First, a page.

The myriad of problems facing the world today are increasingly complex, dynamic, and transcend multiple domains necessitating the need for an equally complex and trans-disciplinary approach to solve these problems. Systems thinking promises to provide the skills necessary for all citizens of the world, not just the experts, to handle these types of problems. The challenge is fostering the awareness and understanding of systems thinking necessary to cultivate a systems-literate society. Systems literacy is a promising and ongoing effort to establish a common systems language among all people, which requires establishing both the concepts and the path necessary to reach systems literacy. Systems thinking is founded on a set of four underlying concepts, or skills, that every systems thinker uses (distinctions, systems, relationships, and perspectives). The systems thinking learning path follows a process comprised of three levels – sensibility (awareness of systems), literacy (knowledge of systems), and capability (understanding of systems) – repeated across multiple phases. Recent educational curriculum has been developed to directly and indirectly teach these concepts to initial learners, or non-experts. However, no method to measure whether these initial learners are learning the underlying systems thinking concepts according to this learning process has been attempted. Hence, this research defines and measures the initial systems thinking learning process for non-experts. An experiment was conducted with 97 middle and high school students from the Science and Math Investigative Learning Experiences (SMILE) Program at Oregon State University to measure initial learning using the four systems thinking concepts across the three systems thinking learning levels. During the experiment, students were asked to complete a fish-tank system drawing while considering elements, interactions, and roles/purposes (Drawing A). Students were then taught about the systems thinking concepts and asked to complete a second fish-tank system drawing (Drawing B).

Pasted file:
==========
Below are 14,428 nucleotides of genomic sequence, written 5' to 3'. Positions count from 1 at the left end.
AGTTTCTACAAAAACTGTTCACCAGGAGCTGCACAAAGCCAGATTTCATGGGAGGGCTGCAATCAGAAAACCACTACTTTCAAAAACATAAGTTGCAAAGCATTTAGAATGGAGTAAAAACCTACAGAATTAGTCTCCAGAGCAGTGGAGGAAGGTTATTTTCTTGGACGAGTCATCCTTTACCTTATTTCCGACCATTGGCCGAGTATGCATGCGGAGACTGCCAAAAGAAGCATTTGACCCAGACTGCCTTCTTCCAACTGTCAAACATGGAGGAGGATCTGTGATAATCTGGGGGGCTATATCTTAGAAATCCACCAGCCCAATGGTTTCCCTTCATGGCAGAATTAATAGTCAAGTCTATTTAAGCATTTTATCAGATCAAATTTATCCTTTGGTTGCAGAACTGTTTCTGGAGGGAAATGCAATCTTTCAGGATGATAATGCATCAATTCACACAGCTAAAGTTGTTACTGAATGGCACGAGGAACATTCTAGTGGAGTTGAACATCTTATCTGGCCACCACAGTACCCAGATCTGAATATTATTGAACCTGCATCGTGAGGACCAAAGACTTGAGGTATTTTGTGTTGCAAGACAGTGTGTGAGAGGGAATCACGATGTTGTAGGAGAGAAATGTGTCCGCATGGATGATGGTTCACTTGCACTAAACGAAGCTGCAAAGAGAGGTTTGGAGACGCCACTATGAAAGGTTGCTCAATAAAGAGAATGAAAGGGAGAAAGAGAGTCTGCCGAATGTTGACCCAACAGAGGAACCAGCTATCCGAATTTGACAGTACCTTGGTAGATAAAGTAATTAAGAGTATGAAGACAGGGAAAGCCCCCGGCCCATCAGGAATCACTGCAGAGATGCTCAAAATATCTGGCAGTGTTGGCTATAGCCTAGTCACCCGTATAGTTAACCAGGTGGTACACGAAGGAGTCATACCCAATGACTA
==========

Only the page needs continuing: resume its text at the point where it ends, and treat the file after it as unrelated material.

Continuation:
Drawing A and B for each student were analyzed using a classification structure that classified each element, interaction, and role/purpose drawn according to the three systems thinking learning levels. Experimental results provide evidence to conclude that there is a statistically significant difference in the number of elements, interactions, roles/purposes, and the total of all three drawn by students from Drawing A to B. This indicates that teaching students to apply the systems thinking concepts as skills increases student learning of systems thinking. These exploratory results have the potential to support both future research efforts on systems thinking learning and educators who design systems thinking curriculum.